‘Whilst pruning in January or February gives the wisteria plenty of time to concentrate energy on growing flowers, pruning any later than this when the plant is active means you run the risk of your wisteria not blooming, especially if too many established buds are removed,’ Jamie says.

‘You obviously should never prune your wisteria whilst it’s in full bloom – even if you only plan to remove dead or dying stems you could accidently remove flowers,’ he adds.

So that rules out spring, as well as early winter as far as pruning wisteria goes as the former comes with a risk of accidentally removing buds or flowers and the latter could leave the plant open to the risk of frost damage.

A patio with wisteria

(Image credit: Future PLC/Polly Eltes)


Can I cut wisteria back hard?

Due to its vigorous growth, wisteria benefits from a hard prune, as long as it’s done correctly, of course.

‘Wisteria responds well to a hard prune to control its unruly and vigorous growth and stimulate new growth. I recommend keeping your hardest prune for the winter window when the plant is dormant to avoid damage,’ says Jamie Shipley, gardening expert and managing director of Hedges Direct.

‘Older wisteria plants may need to be hard pruned to get rid of old, tired growth, as well as any branches that are beginning to obstruct windows or protrude outwards from the building,' adds John Clifford, gardening expert at Gardenstone.


(Image credit: Getty Images/Natalia Ganelin)

Can you prune wisteria too much?

As wisteria is one of the plants that increase a property’s value, not to mention it will certainly beautify it, you wouldn’t want to prune it too much and be left with a damaged, unhealthy plant. So can you prune wisteria too much?

‘Although wisteria responds well to hard pruning in the correct windows, there is such a thing as over-pruning,' warns Jamie Shipley, gardening expert and managing director of Hedges Direct. 'You run the risk of removing too many buds which will impact next year’s flowering and you could even damage your plants by putting stress on the system to repair pruning cuts – making it more susceptible to disease and pests and affecting overall healthy growth.’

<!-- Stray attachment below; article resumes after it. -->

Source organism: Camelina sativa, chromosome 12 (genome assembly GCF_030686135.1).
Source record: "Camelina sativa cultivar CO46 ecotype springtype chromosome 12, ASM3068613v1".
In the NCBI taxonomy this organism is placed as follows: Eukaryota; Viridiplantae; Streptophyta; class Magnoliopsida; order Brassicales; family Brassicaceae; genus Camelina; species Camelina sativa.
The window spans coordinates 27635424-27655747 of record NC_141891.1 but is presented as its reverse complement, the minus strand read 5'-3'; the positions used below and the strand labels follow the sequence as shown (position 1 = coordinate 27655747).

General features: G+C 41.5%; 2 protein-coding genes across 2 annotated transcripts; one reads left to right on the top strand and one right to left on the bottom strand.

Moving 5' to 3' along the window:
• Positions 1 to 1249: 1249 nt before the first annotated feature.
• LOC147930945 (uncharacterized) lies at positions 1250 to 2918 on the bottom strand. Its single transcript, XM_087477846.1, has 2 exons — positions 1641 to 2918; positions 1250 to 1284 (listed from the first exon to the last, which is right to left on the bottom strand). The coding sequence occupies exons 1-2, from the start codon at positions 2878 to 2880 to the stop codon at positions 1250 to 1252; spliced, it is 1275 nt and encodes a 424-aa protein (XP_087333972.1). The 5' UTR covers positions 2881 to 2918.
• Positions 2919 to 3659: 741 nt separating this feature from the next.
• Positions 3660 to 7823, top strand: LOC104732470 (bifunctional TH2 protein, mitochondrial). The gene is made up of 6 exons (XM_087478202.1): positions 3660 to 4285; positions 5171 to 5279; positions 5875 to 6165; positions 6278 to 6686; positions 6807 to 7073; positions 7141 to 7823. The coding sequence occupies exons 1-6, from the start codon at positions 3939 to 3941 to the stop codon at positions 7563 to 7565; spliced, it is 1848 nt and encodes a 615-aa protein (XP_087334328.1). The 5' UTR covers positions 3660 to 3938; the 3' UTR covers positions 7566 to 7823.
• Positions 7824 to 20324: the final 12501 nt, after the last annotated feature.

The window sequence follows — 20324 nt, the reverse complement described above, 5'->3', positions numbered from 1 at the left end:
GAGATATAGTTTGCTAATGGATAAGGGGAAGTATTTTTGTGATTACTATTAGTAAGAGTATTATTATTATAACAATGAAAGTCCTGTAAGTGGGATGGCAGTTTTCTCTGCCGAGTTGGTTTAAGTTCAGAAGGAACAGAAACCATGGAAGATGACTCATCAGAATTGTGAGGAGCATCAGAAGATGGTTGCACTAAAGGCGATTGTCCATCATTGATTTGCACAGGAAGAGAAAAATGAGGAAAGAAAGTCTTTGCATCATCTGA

‘To avoid over-pruning stick to the two windows and to the rule of the four D's in mind: dead, diseased, damaged, or dying. Aim to strike a balance between removing unwanted growth and encouraging growth.'

So wait until late summer for your next wisteria pruning session and your plant will thank you for it with its healthy growth.

News Writer

Sara Hesikova has been Ideal Home’s News Writer since July 2023, bringing the Ideal Home’s readership breaking news stories from the world of home decor and interiors, as well as trend-led pieces, shopping round-ups and more. Graduating from London College of Fashion with a bachelor’s degree in fashion journalism in 2016, she got her start in niche fashion and lifestyle magazines like Glass and Alvar as a writer and editor before making the leap into interiors, working with the likes of 91 Magazine and copywriting for luxury bed linen brand Yves Delorme among others. She feels that fashion and interiors are intrinsically connected – if someone puts an effort into what they wear, they most likely also care about what they surround themselves with.